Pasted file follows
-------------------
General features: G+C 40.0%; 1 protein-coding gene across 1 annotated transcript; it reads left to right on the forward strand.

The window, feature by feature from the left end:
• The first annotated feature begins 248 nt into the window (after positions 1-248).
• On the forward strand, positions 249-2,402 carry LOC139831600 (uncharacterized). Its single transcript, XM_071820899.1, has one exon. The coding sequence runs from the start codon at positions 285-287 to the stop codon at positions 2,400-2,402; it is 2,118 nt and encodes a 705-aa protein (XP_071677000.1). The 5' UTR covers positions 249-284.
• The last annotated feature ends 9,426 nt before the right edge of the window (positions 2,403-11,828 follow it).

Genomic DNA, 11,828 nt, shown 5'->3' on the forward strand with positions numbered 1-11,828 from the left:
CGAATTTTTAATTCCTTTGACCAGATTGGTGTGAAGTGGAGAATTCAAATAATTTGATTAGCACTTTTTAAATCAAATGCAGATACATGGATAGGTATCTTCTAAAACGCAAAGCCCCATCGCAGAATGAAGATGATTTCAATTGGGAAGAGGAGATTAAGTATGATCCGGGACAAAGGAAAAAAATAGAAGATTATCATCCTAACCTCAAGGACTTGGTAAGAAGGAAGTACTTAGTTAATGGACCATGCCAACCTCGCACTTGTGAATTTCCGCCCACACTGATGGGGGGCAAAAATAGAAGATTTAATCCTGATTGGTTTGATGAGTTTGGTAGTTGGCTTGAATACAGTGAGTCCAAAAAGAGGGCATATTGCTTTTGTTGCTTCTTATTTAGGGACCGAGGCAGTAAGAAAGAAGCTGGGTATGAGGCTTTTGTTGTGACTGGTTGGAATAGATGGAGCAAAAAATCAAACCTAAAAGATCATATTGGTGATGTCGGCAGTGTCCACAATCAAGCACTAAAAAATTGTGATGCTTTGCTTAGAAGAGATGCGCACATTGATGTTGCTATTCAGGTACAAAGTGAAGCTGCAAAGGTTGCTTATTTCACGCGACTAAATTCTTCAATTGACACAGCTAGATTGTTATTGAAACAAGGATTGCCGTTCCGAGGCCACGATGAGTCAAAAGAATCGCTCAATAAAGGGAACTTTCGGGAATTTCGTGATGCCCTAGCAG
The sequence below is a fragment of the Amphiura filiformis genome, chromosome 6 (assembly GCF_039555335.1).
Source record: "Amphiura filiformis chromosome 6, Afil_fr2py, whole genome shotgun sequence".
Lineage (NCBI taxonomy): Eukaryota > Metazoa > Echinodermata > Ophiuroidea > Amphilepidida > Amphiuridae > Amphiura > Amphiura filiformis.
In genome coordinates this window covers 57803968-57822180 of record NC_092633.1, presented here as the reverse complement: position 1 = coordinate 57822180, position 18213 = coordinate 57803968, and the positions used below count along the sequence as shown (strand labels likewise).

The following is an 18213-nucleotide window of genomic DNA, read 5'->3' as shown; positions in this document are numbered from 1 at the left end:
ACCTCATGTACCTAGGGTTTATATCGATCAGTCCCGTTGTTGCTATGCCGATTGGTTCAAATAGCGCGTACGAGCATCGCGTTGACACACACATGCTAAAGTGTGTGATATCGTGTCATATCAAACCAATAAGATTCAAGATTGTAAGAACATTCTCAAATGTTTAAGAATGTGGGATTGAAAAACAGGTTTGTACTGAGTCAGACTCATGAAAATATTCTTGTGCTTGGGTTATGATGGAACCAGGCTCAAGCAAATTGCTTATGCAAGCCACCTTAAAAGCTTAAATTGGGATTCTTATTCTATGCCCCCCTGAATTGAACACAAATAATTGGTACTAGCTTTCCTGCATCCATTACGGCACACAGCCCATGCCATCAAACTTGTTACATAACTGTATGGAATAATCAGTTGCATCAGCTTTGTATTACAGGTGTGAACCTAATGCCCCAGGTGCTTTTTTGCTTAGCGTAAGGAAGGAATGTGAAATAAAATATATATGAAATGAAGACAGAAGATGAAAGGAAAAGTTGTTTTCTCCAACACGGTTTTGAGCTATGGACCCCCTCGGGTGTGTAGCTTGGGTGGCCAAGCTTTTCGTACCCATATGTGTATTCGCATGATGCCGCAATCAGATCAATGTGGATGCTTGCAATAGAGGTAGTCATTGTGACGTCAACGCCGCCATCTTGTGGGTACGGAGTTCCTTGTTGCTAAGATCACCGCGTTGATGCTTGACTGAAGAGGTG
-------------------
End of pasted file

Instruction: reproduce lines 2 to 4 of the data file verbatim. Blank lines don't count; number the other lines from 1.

The window, feature by feature from the left end:
• The first annotated feature begins 248 nt into the window (after positions 1-248).
• On the forward strand, positions 249-2,402 carry LOC139831600 (uncharacterized). Its single transcript, XM_071820899.1, has one exon. The coding sequence runs from the start codon at positions 285-287 to the stop codon at positions 2,400-2,402; it is 2,118 nt and encodes a 705-aa protein (XP_071677000.1). The 5' UTR covers positions 249-284.